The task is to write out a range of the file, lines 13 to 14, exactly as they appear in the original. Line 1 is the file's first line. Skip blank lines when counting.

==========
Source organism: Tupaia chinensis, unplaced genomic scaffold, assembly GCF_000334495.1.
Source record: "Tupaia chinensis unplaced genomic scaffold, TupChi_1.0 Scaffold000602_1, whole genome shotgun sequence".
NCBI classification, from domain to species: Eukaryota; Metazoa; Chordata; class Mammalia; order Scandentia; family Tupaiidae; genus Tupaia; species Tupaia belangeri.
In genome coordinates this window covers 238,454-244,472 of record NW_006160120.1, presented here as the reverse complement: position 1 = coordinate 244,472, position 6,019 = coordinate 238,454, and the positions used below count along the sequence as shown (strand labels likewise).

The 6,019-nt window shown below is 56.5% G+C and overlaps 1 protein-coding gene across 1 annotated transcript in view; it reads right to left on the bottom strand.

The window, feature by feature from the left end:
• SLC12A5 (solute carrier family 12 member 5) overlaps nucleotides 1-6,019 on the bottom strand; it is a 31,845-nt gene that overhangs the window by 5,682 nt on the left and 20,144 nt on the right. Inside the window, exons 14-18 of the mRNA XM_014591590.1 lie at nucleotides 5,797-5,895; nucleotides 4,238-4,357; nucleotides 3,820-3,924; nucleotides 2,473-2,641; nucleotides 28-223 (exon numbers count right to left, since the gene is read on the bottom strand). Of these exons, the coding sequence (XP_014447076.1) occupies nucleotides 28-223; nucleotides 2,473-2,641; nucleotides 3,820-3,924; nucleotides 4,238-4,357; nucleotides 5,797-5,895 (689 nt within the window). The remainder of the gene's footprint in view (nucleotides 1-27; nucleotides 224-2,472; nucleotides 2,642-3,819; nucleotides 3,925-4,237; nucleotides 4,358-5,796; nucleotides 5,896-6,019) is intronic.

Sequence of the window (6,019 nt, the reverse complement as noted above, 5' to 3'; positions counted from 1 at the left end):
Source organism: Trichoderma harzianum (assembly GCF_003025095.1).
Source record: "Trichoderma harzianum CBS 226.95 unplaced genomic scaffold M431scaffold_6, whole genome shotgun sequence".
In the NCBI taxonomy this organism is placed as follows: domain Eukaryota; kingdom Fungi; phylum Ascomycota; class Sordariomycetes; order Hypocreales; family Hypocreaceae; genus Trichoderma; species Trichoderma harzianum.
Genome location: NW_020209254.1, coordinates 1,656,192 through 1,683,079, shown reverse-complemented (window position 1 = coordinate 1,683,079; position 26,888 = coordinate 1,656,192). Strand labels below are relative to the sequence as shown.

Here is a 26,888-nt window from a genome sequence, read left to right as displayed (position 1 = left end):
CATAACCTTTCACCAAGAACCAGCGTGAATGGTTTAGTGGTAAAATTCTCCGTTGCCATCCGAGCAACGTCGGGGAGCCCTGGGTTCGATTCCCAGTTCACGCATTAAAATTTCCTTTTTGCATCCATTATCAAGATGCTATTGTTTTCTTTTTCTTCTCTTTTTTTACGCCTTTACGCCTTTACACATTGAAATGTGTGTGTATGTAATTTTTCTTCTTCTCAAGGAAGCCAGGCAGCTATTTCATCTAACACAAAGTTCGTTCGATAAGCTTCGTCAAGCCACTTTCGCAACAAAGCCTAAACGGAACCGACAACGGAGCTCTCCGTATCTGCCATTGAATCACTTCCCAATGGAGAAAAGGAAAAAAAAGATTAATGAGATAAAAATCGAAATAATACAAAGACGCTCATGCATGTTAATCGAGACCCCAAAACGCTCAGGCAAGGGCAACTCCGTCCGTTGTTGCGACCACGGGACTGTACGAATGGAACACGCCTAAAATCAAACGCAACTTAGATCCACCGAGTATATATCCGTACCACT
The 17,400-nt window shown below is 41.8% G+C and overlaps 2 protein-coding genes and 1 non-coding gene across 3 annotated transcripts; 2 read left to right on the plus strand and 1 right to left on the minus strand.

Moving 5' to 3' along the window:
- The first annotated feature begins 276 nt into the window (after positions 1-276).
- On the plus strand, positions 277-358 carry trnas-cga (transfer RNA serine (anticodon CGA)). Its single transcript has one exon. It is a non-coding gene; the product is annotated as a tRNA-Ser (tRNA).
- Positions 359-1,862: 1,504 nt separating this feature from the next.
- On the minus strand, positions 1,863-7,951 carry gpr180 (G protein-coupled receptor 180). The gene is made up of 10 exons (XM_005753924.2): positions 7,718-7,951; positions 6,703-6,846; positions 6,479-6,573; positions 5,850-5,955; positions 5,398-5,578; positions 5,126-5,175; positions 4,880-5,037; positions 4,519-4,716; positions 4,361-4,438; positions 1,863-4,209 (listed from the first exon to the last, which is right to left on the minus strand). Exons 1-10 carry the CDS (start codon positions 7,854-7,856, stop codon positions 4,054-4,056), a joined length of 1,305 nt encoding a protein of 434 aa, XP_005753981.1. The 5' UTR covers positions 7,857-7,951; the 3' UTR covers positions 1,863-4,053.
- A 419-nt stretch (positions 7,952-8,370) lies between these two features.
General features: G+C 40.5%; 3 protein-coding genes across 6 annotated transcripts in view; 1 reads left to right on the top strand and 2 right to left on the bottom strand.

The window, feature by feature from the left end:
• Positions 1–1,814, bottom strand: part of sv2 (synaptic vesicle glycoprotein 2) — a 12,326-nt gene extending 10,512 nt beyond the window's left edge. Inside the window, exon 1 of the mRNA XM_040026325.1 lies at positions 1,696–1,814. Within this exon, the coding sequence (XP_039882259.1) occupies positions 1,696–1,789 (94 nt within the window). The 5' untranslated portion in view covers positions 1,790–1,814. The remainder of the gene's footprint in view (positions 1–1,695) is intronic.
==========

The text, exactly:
Here is a 26,888-nt window from a genome sequence, read left to right as displayed (position 1 = left end):
CATAACCTTTCACCAAGAACCAGCGTGAATGGTTTAGTGGTAAAATTCTCCGTTGCCATCCGAGCAACGTCGGGGAGCCCTGGGTTCGATTCCCAGTTCACGCATTAAAATTTCCTTTTTGCATCCATTATCAAGATGCTATTGTTTTCTTTTTCTTCTCTTTTTTTACGCCTTTACGCCTTTACACATTGAAATGTGTGTGTATGTAATTTTTCTTCTTCTCAAGGAAGCCAGGCAGCTATTTCATCTAACACAAAGTTCGTTCGATAAGCTTCGTCAAGCCACTTTCGCAACAAAGCCTAAACGGAACCGACAACGGAGCTCTCCGTATCTGCCATTGAATCACTTCCCAATGGAGAAAAGGAAAAAAAAGATTAATGAGATAAAAATCGAAATAATACAAAGACGCTCATGCATGTTAATCGAGACCCCAAAACGCTCAGGCAAGGGCAACTCCGTCCGTTGTTGCGACCACGGGACTGTACGAATGGAACACGCCTAAAATCAAACGCAACTTAGATCCACCGAGTATATATCCGTACCACT